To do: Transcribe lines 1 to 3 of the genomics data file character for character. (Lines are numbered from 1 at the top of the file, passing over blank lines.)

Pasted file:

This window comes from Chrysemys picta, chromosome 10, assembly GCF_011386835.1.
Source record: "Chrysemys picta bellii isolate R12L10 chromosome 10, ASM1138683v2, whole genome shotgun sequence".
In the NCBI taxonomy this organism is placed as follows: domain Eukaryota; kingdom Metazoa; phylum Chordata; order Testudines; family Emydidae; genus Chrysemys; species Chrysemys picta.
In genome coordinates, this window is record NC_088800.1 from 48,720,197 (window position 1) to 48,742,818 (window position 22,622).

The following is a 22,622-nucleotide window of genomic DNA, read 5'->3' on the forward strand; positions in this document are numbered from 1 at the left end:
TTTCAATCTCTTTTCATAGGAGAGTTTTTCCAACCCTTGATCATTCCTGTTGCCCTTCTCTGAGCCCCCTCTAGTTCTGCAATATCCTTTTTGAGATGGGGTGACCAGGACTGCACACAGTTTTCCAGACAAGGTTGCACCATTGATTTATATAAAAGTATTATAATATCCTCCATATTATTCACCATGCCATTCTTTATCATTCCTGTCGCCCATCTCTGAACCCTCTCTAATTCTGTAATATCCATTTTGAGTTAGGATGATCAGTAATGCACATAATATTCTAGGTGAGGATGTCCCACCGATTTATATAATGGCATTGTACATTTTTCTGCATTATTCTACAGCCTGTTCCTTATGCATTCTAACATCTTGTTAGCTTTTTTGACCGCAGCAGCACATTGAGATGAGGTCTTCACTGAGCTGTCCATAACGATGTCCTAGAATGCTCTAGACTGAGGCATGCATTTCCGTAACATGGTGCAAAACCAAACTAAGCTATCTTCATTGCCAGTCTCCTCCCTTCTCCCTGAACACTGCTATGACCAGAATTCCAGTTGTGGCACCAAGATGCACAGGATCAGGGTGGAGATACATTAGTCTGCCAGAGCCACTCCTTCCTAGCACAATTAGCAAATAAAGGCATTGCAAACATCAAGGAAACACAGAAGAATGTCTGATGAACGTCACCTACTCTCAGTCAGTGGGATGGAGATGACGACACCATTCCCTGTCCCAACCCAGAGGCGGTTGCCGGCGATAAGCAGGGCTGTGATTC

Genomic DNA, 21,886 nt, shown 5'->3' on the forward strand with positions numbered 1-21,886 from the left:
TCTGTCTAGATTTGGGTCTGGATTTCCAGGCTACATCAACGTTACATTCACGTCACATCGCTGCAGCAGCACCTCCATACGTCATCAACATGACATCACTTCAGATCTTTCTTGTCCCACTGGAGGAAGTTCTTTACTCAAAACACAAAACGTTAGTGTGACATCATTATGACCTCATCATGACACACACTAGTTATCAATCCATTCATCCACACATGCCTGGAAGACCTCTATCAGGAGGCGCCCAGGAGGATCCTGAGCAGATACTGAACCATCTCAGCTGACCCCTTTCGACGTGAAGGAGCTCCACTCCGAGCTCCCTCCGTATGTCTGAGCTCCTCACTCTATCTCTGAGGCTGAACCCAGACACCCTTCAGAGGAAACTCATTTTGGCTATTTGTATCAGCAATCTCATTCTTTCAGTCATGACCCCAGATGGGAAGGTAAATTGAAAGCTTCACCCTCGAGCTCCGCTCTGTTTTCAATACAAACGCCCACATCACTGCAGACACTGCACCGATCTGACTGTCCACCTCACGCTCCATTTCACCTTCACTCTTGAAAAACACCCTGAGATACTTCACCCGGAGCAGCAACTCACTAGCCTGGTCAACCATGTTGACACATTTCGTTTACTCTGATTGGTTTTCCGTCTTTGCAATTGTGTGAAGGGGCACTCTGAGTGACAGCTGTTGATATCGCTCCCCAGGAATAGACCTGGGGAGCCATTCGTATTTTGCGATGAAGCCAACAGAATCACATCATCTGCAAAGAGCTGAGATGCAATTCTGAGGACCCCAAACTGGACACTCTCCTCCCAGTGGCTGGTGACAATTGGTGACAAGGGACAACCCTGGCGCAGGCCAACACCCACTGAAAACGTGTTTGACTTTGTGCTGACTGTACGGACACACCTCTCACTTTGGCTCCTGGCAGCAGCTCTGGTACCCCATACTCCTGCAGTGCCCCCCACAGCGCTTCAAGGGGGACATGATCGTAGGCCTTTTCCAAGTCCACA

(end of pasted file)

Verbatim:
This window comes from Chrysemys picta, chromosome 10, assembly GCF_011386835.1.
Source record: "Chrysemys picta bellii isolate R12L10 chromosome 10, ASM1138683v2, whole genome shotgun sequence".
In the NCBI taxonomy this organism is placed as follows: domain Eukaryota; kingdom Metazoa; phylum Chordata; order Testudines; family Emydidae; genus Chrysemys; species Chrysemys picta.